As a young child, I had very little conception of the political and superstitious elements at play; all I knew was that the Turks had treated me, the ethnic minority, extremely well and that must be how all minority groups were to be treated. Protocol established and it only took living in a third world country to do it.
Going from Turkey back to the States was the most massive culture shock of my life. In some ways, it’s a shock that I have never gotten over. Our first stop was Georgia, the Deep South. Michael’s surprise was great when a neighbor boy (who was black) told him: “You know nothin’, you’re just a little white boy!”
Deeply hurt, Michael replied, “That’s not fair; you’re only looking on the outside!”
Further conversation was interrupted by the Wrath of God storming around the house in the form of the boy’s mother, yelling out “Little man, you of all people know what racial prejudice feels like! You and me gonna go over yonder and tan yore hide!”
In Georgia, I had no conception of what she meant by “racial prejudice”. How could I? I was still trying to get over the shock of being in America, surrounded by Americans. And what a strange bunch of people they were, whatever the color of their skin!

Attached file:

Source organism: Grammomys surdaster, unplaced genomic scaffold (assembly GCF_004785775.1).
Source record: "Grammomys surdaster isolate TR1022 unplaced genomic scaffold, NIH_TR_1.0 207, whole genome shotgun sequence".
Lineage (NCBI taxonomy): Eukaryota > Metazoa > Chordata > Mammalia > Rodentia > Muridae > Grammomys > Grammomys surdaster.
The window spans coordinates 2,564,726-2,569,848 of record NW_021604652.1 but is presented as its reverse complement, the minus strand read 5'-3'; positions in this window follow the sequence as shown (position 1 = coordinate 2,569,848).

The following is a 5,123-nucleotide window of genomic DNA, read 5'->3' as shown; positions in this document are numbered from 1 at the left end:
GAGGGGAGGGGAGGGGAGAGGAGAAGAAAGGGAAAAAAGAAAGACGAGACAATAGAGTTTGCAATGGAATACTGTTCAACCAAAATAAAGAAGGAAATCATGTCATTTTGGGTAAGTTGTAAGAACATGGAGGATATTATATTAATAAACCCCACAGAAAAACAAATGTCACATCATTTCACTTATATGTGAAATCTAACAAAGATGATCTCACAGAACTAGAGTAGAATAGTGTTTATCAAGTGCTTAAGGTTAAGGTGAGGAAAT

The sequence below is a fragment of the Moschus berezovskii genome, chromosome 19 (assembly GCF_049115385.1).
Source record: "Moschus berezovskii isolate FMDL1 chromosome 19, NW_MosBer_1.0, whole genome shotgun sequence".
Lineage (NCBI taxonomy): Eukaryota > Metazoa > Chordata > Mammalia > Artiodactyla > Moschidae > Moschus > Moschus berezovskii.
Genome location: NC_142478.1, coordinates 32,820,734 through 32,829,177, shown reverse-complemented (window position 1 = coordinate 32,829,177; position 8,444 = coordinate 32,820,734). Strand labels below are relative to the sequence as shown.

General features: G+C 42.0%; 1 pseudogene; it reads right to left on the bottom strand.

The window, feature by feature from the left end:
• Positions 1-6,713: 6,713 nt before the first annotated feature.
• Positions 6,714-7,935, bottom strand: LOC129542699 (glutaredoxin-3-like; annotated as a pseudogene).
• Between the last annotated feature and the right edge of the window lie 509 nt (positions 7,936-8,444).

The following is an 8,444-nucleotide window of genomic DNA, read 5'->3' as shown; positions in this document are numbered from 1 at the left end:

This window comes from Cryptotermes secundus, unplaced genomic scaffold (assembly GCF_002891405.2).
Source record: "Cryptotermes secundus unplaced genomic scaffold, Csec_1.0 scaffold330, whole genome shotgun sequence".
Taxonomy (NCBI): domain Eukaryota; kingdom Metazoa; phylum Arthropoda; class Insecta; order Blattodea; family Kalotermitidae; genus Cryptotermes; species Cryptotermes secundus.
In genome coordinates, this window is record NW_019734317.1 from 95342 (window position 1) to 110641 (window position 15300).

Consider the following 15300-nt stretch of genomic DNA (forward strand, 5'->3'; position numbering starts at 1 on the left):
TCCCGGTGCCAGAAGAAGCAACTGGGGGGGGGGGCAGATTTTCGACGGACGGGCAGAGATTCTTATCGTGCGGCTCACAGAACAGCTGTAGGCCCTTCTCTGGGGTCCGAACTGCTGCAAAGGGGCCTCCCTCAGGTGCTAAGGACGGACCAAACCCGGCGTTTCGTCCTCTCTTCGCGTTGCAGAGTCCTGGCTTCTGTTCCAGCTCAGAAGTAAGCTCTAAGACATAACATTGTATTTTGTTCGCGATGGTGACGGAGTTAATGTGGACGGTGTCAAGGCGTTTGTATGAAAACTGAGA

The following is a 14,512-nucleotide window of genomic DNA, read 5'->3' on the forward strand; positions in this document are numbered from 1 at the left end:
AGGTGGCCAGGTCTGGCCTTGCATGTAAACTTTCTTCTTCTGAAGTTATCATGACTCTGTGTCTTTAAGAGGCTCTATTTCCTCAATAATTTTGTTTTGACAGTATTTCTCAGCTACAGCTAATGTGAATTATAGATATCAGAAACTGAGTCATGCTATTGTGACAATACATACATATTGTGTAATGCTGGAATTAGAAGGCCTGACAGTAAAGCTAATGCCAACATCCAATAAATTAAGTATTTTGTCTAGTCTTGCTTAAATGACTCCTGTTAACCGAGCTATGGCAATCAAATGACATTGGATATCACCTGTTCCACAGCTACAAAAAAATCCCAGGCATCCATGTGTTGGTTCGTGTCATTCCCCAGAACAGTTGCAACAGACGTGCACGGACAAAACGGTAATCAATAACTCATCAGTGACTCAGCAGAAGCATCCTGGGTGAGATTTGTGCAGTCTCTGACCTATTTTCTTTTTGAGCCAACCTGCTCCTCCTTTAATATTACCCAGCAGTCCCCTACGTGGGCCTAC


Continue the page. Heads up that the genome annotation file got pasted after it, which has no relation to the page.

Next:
Moving from Georgia to Southern Indiana just put another jolt in that culture shock. Michael and I immediately agreed that this area was “boring” because everybody looked alike. Most of the people we met were Caucasian with light brown hair. Our relief was great when we started seeing people of different skin tones. I believe Michael put it best when at 12 years old, he put his hands behind his head and sighed “Ah, diversity!” All with the biggest smile on his face.

Because of all this, I never really paid attention to the color of people’s skin on my TV, or in the books I read. Physical appearances were of secondary importance to good characterizations and interesting plots. I never really thought I had to pay attention. I watched Star Trek, where Uhura, Worf, Tuvok, B’Elanna Torres, Guinan, Julian Bashir, Geordi La Forge, Harry Kim, Chakotay, Hoshi Sato, Hikaru Sulu, Benjamin Sisko, and so many others inhabited my screen…no less complex or innately heroic than anyone else there. I watched Star Wars, where the bad guys mostly all looked the same and the good guys mostly all didn’t look the same. Morgan Freeman was clearly more badass and interesting then Kevin Costner in Prince of Thieves. (And much smarter too!) Aravis tied with Peter as my all-time favorite character in the Chronicles of Narnia. I read Egyptian mythology; I read Arabian Nights. I read the Bible and I knew that the people spoken of would more closely resemble the Turks of my childhood then me.